Police in Leeds, Ontario, has probably been contacted numerous times about silly or even absurd situations but the latest 911 call was the first of its kind. A woman called the emergency line after gambling and losing all her money at the Shorelines Casino Thousand Islands. According to the police, she needed help getting home.
The unusual call was received by the provincial police in Leeds and the Thousand Islands Township over the weekend. An unnamed 21-year-old woman from Quebec called 911 around 5 a.m. on Saturday morning. She was gambling at the small casino in Gananoque, a town in the Leeds and Grenville area of Ontario, Canada, and apparently lost all her money. The reason why she was calling was that she had no way of getting home and needed a ride.
The police must have been astounded by the request and unsurprisingly, did not respond as quickly as they would in a real emergency. Before they arrived at the Shorelines Casino Thousand Islands, she called back and said that she no longer needed their help because someone gave her $20. Casino security later told the police that the young casino patron was safe and did not need assistance. According to Const. Sandra Barr, this is the first time Leeds County Ontario Provincial Police receives a call of this kind from a casino.
In a statement, Inspector Mike Francis reported about the strange incident and reminded that people should call 911 only in emergencies when their safety is at risk. This includes fires, crimes in progress, or medical emergencies, Francis explains. Gambling losses and no money to get home should not be considered emergency situations.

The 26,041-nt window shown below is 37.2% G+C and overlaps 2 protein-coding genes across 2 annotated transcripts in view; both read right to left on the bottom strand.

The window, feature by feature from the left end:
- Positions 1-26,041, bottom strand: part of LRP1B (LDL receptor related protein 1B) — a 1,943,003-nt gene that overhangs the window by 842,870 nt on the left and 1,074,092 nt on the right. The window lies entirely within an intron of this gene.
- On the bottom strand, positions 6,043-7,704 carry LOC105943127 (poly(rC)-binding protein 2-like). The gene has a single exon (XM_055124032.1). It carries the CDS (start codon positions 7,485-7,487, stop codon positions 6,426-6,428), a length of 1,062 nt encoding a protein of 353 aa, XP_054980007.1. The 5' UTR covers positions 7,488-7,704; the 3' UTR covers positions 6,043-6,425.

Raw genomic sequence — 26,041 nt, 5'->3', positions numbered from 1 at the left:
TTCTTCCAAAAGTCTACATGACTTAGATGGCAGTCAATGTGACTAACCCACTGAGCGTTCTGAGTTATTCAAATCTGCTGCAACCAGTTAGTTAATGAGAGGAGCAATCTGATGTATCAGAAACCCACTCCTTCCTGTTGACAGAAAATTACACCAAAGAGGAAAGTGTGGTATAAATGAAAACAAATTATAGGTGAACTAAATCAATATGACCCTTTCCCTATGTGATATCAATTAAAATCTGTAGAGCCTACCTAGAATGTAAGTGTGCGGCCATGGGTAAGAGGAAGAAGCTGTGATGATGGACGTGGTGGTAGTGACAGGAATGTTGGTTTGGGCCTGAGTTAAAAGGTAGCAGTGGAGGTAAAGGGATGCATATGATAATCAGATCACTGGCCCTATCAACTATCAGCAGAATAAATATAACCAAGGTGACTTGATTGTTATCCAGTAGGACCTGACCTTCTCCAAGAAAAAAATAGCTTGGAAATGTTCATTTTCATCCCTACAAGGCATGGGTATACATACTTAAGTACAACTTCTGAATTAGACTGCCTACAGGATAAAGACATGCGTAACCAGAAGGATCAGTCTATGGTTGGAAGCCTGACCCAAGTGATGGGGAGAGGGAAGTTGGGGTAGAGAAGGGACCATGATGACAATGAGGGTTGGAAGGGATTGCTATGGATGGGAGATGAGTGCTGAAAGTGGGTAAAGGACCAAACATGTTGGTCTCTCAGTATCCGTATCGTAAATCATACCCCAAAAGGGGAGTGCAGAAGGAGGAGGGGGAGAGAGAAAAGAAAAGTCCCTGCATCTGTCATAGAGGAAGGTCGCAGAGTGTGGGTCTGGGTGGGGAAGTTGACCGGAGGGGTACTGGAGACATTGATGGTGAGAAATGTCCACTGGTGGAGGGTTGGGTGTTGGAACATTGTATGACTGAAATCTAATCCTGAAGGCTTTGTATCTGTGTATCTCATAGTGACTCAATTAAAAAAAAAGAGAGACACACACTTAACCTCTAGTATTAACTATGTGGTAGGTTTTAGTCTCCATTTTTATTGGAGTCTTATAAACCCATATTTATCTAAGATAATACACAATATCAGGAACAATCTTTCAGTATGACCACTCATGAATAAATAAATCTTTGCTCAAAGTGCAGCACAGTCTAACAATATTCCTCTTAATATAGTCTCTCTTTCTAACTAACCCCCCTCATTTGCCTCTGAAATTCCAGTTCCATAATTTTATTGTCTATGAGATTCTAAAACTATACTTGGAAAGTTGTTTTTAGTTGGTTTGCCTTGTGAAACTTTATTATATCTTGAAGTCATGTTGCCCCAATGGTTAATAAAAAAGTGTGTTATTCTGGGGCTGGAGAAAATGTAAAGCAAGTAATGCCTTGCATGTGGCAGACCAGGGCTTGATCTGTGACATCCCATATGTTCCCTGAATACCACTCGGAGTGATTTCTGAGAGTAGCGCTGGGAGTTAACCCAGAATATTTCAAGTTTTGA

Other Strange Gambling-Related Stories in 2018
While this woman apparently thought that losing money while gambling is an emergency, another gambling-related headline caused controversy recently. In March, a British Columbia man filed a lawsuit against the B.C. Lottery Corporation (BCLC) for failing to prevent him from gambling away CA$550,000 in disability payments. According to the plaintiff, Tyler Hatch, he was enrolled in a self-exclusion program, the BCLC program for problem gamblers which should have restricted his access to land-based casinos and online gambling platforms.
However, the BCLC could not identify him as a compulsive gambler and did not do anything to stop him from playing at the PlayNow website. The lawsuit claims that Hatch was diagnosed with a major depressive disorder and bipolar disorder in 2010 and he started receiving disability benefits. Due to his gambling problem, he had incurred a “significant” gambling debt and decided to get his benefits as a lump sum totalling $550,000 in January 2016. However, by the end of the year, he had lost the entire sum on gambling and had a consumer credit debt of around $50,000.
While the lawsuit sparked heated debates about who should take the responsibility, Hatch explained that he was prescribed a medication called Abilify for his condition. The drug, according to him, caused compulsive behaviour, including compulsive gambling.